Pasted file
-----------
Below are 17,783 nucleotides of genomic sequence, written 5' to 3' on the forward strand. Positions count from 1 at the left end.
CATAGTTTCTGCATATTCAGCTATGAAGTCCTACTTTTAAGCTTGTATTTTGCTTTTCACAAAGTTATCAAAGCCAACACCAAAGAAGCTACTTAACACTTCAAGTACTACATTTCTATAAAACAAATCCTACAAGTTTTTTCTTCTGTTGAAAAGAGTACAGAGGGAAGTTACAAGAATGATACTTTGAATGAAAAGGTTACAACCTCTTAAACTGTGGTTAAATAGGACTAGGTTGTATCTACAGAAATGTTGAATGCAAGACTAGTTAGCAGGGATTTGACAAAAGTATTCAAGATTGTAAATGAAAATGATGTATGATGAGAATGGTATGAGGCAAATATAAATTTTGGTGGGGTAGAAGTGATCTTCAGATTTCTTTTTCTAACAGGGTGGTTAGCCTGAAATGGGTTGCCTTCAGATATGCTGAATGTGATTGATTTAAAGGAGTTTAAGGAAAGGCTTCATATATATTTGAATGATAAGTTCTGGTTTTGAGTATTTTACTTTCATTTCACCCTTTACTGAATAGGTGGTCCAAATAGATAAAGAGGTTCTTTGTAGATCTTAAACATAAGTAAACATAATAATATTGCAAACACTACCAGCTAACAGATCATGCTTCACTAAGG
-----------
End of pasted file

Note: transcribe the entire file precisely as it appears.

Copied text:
Below are 17,783 nucleotides of genomic sequence, written 5' to 3' on the forward strand. Positions count from 1 at the left end.
CATAGTTTCTGCATATTCAGCTATGAAGTCCTACTTTTAAGCTTGTATTTTGCTTTTCACAAAGTTATCAAAGCCAACACCAAAGAAGCTACTTAACACTTCAAGTACTACATTTCTATAAAACAAATCCTACAAGTTTTTTCTTCTGTTGAAAAGAGTACAGAGGGAAGTTACAAGAATGATACTTTGAATGAAAAGGTTACAACCTCTTAAACTGTGGTTAAATAGGACTAGGTTGTATCTACAGAAATGTTGAATGCAAGACTAGTTAGCAGGGATTTGACAAAAGTATTCAAGATTGTAAATGAAAATGATGTATGATGAGAATGGTATGAGGCAAATATAAATTTTGGTGGGGTAGAAGTGATCTTCAGATTTCTTTTTCTAACAGGGTGGTTAGCCTGAAATGGGTTGCCTTCAGATATGCTGAATGTGATTGATTTAAAGGAGTTTAAGGAAAGGCTTCATATATATTTGAATGATAAGTTCTGGTTTTGAGTATTTTACTTTCATTTCACCCTTTACTGAATAGGTGGTCCAAATAGATAAAGAGGTTCTTTGTAGATCTTAAACATAAGTAAACATAATAATATTGCAAACACTACCAGCTAACAGATCATGCTTCACTAAGG